Terms: not given this year | Units: 1-3 | UG Reqs: WAY-CE | Repeatable for credit | Grading: Letter or Credit/No Credit

TAPS 278: Intensive Playwriting (CSRE 178B, TAPS 178B)

Intermediate level study of fundamentals of playwriting through an intensive play development process. Course emphasizes visual scripting for the stage and play revision. Script analysis of works by contemporary playwrights may include: Suzan-Lori Parks, Tony Kushner, Adrienne Kennedy, Edward Albee, Maria Irene Fornes and others. Table readings of full length work required by quarter¿s end.
Terms: not given this year | Units: 4 | UG Reqs: WAY-CE | Grading: Letter or Credit/No Credit

THINK 21: Folklore and Literature in Russia and Beyond: Vampires, Talking Cats, and Frog Princesses

What is 'folklore' and what is its purpose? How do we decide if something is authentically 'folk' and does it matter? Why are Eastern Europe and Russia associated with the idea of folklore? For the past two centuries, writers, composers, and artists have found inspiration in folklore: the stories, songs, and beliefs of their grandparents, their servants (or their slaves), and their neighbors. This class asks what folklore means and what purposes - political and philosophical as well as artistic - it can serve. We begin with examples from around the world: the German Brothers Grimm as well as the Americans John and Alan Lomax. Then we turn to Eastern Europe and the role it has played in the Western European and American imagination as the home of the archaic and the authentic, from the vampires of Transylvania to the oral epics of the Bosnian Serbs to the nostalgic idea of the Jewish shtetl to the fantasy of Soviet communism as a survival of a pre-capitalist order. Students will analyze both folk and elite texts, and will experiment with gathering oral texts and transforming them just like the writers we studied.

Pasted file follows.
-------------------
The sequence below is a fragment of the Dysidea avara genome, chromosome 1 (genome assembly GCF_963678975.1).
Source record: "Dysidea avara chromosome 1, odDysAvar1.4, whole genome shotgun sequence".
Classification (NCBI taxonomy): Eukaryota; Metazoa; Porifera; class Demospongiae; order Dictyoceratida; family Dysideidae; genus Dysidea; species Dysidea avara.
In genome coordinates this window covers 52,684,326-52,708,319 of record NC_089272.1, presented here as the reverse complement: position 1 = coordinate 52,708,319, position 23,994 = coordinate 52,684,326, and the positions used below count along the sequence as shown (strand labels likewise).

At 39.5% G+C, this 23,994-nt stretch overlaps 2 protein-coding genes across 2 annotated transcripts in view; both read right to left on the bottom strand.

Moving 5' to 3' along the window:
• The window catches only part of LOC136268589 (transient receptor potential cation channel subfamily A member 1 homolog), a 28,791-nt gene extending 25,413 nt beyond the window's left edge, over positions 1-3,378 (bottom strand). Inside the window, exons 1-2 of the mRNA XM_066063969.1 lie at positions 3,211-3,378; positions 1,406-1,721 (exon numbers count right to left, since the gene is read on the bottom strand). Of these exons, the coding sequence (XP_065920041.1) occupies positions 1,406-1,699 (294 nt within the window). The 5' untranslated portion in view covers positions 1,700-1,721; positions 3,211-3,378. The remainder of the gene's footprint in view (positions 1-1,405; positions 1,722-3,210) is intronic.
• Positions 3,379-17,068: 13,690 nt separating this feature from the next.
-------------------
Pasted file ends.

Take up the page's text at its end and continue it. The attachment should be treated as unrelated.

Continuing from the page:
Terms: not given this year | Units: 4 | UG Reqs: THINK, WAY-A-II, WAY-CE | Grading: Letter (ABCD/NP)

THINK 49: Stories Everywhere